#134 Birdsall

Birdsall

    Platinum Circle

  • Senior Member
  • PipPipPipPipPipPipPip
  • 1,339 posts

Posted 29 January 2013 - 01:08 PM

I do think that regular journalism has become more biased in my lifetime. Even news anchors used to seem objective (trying mainly to report facts), but now they put in their opinions while reporting the news which is something they didn't do (I don't think....I don't remember that) when I was a child. I think they found that sensation and opinions sell (more people watch and more people read).

With that said I have to admit that I read Perez Hilton but I take it with a grain of salt, and if his site makes a mistake it corrects it later or gives an update for more info, so as sensationalistic as it is, it doesn't mislead as much as you would think.

I have also noticed that Huffington Post is much more sensationalistic than it used to be. Now some of the headlines are silly and when you read the actual news item, you see how the headline was really blown out of proportion.

I guess this is the way of the world....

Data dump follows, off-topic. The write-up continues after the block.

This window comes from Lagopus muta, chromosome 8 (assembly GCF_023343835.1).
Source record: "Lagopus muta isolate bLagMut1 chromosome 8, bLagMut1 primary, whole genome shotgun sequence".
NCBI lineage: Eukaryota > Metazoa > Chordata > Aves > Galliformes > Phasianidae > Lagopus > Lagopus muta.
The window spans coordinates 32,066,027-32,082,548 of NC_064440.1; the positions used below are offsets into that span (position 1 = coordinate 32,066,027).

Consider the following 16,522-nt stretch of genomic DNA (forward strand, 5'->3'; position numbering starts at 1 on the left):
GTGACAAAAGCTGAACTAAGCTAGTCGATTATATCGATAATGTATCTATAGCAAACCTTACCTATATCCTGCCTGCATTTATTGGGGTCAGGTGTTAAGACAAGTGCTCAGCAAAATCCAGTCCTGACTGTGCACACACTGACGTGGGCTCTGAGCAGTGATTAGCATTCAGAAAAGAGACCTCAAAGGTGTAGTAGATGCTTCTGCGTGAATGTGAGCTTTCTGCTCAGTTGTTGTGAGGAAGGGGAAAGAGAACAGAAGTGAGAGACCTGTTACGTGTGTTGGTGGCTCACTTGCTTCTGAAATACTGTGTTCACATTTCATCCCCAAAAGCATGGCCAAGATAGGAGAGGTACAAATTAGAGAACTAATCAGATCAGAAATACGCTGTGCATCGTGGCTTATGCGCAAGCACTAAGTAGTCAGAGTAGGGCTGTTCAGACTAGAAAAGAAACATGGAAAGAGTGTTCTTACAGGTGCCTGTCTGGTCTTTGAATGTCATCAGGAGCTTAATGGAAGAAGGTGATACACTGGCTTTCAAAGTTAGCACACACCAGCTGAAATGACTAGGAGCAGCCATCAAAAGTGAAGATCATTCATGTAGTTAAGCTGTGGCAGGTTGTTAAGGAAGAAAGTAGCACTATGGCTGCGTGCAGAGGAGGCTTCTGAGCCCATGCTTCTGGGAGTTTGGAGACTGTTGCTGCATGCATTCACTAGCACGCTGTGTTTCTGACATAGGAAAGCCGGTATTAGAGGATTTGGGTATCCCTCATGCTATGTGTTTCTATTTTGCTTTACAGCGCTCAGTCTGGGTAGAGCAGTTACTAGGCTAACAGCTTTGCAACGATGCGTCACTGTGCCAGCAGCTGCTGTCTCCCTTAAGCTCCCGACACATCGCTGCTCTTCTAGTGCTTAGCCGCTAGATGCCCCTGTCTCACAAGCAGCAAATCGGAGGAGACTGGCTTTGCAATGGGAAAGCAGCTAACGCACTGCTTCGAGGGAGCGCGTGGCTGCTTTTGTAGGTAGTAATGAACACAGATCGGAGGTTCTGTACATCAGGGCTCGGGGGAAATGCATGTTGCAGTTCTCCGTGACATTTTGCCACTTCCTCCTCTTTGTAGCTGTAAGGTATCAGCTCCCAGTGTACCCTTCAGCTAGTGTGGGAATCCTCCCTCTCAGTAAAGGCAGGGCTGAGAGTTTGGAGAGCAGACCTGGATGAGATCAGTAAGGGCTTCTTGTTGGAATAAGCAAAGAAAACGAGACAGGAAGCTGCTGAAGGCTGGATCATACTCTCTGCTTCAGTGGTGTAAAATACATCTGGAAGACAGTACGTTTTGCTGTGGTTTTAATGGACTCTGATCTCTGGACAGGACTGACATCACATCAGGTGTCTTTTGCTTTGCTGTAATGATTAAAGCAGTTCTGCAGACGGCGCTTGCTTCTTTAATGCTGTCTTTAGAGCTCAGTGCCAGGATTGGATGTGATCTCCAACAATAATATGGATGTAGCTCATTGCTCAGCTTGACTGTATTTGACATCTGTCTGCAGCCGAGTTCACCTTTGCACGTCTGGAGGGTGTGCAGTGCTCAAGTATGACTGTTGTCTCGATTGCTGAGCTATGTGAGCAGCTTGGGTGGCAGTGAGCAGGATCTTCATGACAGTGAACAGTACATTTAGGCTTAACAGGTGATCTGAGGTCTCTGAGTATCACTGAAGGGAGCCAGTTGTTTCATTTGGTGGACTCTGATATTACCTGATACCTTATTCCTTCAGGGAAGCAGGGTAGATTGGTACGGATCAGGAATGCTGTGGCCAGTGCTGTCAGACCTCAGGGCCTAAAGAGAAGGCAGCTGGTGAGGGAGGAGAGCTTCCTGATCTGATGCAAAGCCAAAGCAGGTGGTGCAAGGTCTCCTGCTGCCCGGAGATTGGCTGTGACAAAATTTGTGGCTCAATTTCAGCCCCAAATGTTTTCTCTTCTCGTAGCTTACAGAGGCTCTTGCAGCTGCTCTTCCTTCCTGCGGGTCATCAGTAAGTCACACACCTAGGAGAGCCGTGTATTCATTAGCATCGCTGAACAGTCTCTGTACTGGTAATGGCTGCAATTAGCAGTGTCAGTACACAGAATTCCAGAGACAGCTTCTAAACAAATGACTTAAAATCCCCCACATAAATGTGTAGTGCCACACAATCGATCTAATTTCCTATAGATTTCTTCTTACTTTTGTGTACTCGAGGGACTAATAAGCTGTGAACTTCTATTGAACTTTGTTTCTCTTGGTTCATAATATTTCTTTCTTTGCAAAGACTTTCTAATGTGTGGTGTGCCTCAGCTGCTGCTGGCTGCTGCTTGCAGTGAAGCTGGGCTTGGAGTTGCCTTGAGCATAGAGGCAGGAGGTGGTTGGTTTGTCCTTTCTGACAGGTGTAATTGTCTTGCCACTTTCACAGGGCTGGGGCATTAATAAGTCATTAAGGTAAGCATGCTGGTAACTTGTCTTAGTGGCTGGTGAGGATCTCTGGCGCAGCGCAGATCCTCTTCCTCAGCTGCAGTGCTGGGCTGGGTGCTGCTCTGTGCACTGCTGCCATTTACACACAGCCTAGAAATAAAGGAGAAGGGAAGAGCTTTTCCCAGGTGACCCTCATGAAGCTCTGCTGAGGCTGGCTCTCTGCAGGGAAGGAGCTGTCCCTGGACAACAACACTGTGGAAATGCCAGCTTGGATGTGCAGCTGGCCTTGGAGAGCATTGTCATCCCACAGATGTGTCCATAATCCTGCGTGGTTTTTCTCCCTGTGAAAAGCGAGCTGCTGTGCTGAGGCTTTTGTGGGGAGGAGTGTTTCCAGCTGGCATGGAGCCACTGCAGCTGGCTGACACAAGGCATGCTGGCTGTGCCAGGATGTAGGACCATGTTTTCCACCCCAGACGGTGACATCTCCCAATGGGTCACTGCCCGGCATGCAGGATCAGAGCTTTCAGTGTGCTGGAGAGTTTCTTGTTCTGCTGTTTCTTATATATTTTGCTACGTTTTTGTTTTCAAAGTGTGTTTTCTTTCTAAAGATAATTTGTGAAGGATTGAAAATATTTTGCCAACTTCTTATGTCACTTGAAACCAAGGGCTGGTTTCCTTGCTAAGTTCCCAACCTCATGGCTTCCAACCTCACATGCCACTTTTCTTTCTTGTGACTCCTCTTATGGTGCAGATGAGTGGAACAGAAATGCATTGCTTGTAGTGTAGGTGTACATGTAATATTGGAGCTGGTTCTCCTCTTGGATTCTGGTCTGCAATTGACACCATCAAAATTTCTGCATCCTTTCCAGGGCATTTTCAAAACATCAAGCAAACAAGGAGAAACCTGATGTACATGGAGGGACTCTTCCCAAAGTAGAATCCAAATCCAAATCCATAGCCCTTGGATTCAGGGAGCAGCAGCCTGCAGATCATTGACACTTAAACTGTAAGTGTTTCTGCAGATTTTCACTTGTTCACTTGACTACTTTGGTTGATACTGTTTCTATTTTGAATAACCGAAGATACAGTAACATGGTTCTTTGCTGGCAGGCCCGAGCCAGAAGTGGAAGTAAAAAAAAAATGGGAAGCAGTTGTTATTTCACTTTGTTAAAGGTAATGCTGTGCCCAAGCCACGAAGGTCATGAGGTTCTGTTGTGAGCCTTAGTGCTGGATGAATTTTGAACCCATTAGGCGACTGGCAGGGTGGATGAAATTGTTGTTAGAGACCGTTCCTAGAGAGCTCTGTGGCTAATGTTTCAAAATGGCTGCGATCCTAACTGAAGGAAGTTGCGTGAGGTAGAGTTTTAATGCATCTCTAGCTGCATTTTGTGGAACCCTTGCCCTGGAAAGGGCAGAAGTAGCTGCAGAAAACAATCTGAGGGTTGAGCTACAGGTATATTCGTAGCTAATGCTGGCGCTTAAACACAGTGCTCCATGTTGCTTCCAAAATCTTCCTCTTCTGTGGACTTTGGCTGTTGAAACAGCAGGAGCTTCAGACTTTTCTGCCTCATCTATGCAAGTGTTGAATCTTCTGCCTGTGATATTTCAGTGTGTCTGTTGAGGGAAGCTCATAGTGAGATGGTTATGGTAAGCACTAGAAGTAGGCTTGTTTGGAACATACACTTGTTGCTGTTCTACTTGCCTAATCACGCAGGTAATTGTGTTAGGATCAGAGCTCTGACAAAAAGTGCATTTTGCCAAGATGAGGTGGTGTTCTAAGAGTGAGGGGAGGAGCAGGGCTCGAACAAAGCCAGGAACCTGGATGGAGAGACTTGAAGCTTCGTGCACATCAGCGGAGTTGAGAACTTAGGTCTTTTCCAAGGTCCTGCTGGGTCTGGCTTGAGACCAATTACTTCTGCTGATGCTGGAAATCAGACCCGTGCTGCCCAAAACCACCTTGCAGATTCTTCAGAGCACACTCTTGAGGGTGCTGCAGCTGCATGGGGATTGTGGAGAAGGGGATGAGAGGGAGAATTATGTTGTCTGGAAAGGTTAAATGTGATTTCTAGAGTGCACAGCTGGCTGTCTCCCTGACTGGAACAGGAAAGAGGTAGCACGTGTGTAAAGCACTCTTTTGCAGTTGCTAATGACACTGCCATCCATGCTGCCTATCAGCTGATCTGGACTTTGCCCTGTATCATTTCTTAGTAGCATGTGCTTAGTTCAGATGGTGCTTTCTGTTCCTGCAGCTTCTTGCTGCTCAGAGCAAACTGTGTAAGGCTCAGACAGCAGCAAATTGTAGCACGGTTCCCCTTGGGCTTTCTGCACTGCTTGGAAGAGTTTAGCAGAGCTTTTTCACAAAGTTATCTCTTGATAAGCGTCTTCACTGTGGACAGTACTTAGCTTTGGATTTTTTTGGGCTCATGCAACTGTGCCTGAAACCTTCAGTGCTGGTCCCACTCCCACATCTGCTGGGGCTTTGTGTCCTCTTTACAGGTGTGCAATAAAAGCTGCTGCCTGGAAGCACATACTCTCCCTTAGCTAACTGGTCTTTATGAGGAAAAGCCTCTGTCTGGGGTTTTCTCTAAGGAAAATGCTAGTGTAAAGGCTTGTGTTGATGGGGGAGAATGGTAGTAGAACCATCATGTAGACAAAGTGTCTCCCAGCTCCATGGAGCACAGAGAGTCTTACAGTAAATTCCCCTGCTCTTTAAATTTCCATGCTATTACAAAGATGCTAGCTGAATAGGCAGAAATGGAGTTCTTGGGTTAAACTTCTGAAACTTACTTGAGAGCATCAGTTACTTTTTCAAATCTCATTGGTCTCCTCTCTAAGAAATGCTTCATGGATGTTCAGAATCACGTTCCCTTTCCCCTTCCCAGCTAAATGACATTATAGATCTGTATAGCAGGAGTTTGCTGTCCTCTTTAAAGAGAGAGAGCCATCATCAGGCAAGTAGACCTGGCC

#135 Helene

Helene

    Administrator

  • Administrators
  • PipPipPipPipPipPipPipPip
  • 11,407 posts

Posted 29 January 2013 - 01:09 PM

There are very good reasons besides sensationalism for making Tsiskaridze a headliner: besides his performing career, he is a TV personality, and he is also the most well-known outspoken critic of the current (and recent past) administrations, who was outed recently for manipulating other well-known artists to sign what was to be a secret petition to oust the current administration. It's pretty basic to review those who have shown a proclivity to act against someone who's been attacked, especially when their attacks are public, if only to eliminate them as suspects and remove them as a distraction from the investigation and counter any suggestion of a cover-up.

One thing reports have made clear is that there has been infighting for a number of years and no small number of enemies of the administrations past Grigorovich.

Much of what the majority of posters on this board have been reading has been reports from the British mainstream press or the New York Times, much written by respected dance critics, and some of us have followed the news on Al Jazeera.


0 user(s) are reading this topic

0 members, 0 guests, 0 anonymous users


Help support Ballet Alert! and Ballet Talk for Dancers year round by using this search box for your amazon.com purchases (adblockers may block display):